Ulmer: That’s a hard one! I would probably give him head of strategic partnering because he can use his influential status to make different partnerships for the company and encourage other people to join the mission.

B+C: Since you made a deal with Shark Tank’s Daymond Garfield John, the two of you have remained close. What business lessons have you learned from him?

Ulmer: Well, one of the big ones is something he mentions in his book Rise and Grind. Basically, you can’t expect great things to happen if you don’t work for them. He keeps on mentioning that with every presentation that he does and with every book he writes. You have to grind, you have to work hard. That’s probably the biggest lesson I’ve learned from Mr. Daymond.

B+C: Speaking of Shark Tank, what changed after you went on the show and secured a deal?

Ulmer: Well, the show gave us national marketing. We had so many people coming to the website asking where to buy it. We told them, “Go to your local Whole Foods and ask them to carry the product because we’re already in their warehouses.” We were able to get into even more Whole Foods right after we went on Shark Tank. We grew 400 percent, which is huge because we’re a small company.

B+C: Do you often feel like you’re underestimated because of your age in the business world?

Ulmer: I’ve been underestimated plenty of times. I’ll be like, “Yeah, I have my own lemonade company.” They’ll say, “Keep on doing that, you should also participate in business fairs, and things like that.” Then, I have to say, “No, I actually have my own lemonade company. I’ve graduated from selling it out of my lemonade stand in front of my house and doing it at business fairs. It’s in 28 stores, and we’ve been on Shark Tank.” Usually, they’ll be like, “Oh, you actually have a lemonade company. Well, here’s my business card, and let me know if you need an investment.” I have to help them realize that I’m actually an entrepreneur. I do that by being as professional as I can be, like making sure I have my handshake right and my introduction right. Everything like that matters when you’re making a partner.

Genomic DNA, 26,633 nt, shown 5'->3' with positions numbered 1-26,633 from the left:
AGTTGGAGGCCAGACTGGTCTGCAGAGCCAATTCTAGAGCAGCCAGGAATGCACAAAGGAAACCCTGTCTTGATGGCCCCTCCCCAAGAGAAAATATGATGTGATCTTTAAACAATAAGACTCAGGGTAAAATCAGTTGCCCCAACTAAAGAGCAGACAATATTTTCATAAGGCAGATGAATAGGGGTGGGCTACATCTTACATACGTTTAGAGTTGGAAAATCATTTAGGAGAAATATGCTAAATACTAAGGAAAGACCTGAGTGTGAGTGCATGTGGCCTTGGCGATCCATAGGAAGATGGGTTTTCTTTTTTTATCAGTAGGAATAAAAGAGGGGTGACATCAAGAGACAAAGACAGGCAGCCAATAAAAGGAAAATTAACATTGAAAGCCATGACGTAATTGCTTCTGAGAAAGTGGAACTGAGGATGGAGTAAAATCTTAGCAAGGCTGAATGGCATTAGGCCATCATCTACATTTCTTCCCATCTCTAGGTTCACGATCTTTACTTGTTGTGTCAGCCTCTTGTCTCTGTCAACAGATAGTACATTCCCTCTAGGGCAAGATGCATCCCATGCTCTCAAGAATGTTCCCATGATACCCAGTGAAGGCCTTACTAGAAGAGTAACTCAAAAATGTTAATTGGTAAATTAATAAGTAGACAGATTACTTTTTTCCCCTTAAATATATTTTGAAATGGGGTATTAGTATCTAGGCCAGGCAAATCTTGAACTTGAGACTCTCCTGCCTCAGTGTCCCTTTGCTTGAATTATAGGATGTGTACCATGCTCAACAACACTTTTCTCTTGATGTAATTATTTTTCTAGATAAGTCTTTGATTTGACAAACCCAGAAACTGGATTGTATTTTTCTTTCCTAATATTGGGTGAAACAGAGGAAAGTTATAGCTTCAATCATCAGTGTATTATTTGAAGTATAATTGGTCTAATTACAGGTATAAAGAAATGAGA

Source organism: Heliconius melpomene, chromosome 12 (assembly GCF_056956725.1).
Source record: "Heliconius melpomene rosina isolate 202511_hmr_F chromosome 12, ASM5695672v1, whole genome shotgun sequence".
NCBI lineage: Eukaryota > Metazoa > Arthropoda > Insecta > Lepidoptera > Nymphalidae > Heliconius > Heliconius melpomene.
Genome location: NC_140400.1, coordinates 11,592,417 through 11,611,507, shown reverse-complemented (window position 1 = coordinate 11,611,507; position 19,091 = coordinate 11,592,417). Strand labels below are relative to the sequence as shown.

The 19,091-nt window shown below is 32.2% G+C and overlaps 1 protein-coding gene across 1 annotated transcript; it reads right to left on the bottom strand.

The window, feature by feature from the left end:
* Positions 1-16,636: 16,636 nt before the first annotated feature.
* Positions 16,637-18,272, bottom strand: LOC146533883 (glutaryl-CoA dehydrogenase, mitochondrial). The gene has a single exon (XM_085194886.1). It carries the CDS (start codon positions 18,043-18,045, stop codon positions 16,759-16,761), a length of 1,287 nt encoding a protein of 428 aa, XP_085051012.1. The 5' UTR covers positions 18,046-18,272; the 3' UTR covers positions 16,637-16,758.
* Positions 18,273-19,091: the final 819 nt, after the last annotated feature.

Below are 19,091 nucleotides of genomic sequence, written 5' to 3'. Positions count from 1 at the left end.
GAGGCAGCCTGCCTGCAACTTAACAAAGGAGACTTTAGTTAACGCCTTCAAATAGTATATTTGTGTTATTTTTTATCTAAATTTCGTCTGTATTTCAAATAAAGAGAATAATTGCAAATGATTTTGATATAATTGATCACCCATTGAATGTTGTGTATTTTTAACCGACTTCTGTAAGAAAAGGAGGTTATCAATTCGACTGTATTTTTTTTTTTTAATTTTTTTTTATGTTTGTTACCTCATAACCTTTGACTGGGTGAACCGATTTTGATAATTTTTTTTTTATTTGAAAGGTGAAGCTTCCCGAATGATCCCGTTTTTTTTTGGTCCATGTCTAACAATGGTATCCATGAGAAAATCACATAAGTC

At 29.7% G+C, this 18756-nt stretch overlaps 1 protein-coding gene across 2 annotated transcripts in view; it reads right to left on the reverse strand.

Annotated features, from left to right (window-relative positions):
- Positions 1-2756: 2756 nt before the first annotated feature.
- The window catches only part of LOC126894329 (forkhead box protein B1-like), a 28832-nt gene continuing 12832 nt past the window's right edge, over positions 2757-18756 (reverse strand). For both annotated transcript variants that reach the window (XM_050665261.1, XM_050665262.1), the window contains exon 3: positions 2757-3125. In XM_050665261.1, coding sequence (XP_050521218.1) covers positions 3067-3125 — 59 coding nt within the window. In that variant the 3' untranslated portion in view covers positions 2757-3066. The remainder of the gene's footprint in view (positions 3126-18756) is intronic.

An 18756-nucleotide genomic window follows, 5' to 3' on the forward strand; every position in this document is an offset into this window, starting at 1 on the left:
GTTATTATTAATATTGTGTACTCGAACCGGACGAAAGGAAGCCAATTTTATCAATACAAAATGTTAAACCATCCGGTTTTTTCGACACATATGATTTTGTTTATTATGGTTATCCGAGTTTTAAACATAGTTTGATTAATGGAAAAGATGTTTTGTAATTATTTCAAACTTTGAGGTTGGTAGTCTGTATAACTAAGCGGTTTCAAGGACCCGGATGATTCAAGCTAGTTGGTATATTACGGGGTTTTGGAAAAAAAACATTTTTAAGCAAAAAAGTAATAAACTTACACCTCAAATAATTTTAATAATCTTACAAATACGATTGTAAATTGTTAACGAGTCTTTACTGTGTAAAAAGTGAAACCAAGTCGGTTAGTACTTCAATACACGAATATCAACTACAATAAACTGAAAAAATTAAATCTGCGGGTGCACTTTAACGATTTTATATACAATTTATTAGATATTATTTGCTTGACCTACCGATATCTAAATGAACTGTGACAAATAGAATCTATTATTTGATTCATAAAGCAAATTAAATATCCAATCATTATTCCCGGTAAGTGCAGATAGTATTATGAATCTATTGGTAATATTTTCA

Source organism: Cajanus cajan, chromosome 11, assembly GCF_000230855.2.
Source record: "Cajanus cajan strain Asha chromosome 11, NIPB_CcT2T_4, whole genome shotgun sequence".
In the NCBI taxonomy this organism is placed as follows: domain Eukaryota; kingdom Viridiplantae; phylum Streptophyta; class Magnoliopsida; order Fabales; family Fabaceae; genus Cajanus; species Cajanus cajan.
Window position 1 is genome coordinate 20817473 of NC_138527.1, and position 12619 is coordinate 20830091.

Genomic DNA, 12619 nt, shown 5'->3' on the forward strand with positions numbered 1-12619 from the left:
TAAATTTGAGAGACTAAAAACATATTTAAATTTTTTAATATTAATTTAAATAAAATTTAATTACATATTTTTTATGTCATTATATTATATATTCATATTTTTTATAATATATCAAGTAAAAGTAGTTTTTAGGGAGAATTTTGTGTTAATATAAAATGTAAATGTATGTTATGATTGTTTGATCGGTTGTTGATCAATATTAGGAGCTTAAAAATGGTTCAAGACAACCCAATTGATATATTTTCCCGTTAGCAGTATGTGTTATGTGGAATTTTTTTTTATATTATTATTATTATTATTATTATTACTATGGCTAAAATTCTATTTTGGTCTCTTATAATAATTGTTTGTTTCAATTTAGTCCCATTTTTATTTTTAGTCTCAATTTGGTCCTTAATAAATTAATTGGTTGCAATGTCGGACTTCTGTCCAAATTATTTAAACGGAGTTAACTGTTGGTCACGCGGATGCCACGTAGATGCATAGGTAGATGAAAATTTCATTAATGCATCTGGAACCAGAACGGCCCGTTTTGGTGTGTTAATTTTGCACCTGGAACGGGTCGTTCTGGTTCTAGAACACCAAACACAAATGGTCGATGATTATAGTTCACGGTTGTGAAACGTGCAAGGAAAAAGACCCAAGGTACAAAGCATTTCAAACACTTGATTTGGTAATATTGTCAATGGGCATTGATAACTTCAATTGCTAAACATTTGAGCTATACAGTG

B+C: Lemonade stands are still a popular pop-up business model for young kids looking to make a quick buck. What’s your business advice to them?

Ulmer: I would say, lemonade stands are great, but find a way to leverage that. Maybe go downtown and figure out if you’re able to sell your lemonade in front of restaurants — which is what I did sometimes instead of just selling it in front of my house in the neighborhood. Or sign up for things like Lemonade Day in the business fair. You’ll get a lot more traffic at your lemonade stand and hopefully make even more profit. Do something more than just a lemonade stand. Find a way to make it unique and different!

B+C: What’s the big dream for you? Do you want to be running Me & the Bees forever?

Ulmer: I definitely want to keep running it, make it more successful, and have an even bigger impact. But in the future, like, there’s only so much lemonade that one person can have, so I possibly want to sell it and use the experiences that I’ve learned with this company to start other companies. But before I sell it, I might want to grow it to $20 million in revenue or even more, and do that in a socially conscious way. I also want to be able to invest in other kid-entrepreneurs, and other women-run companies, as well.

Written by: Cortney Clift and Kat Armstrong

Design by: Yising Chou

Photos via: Photo by Jim Bennett/Getty Images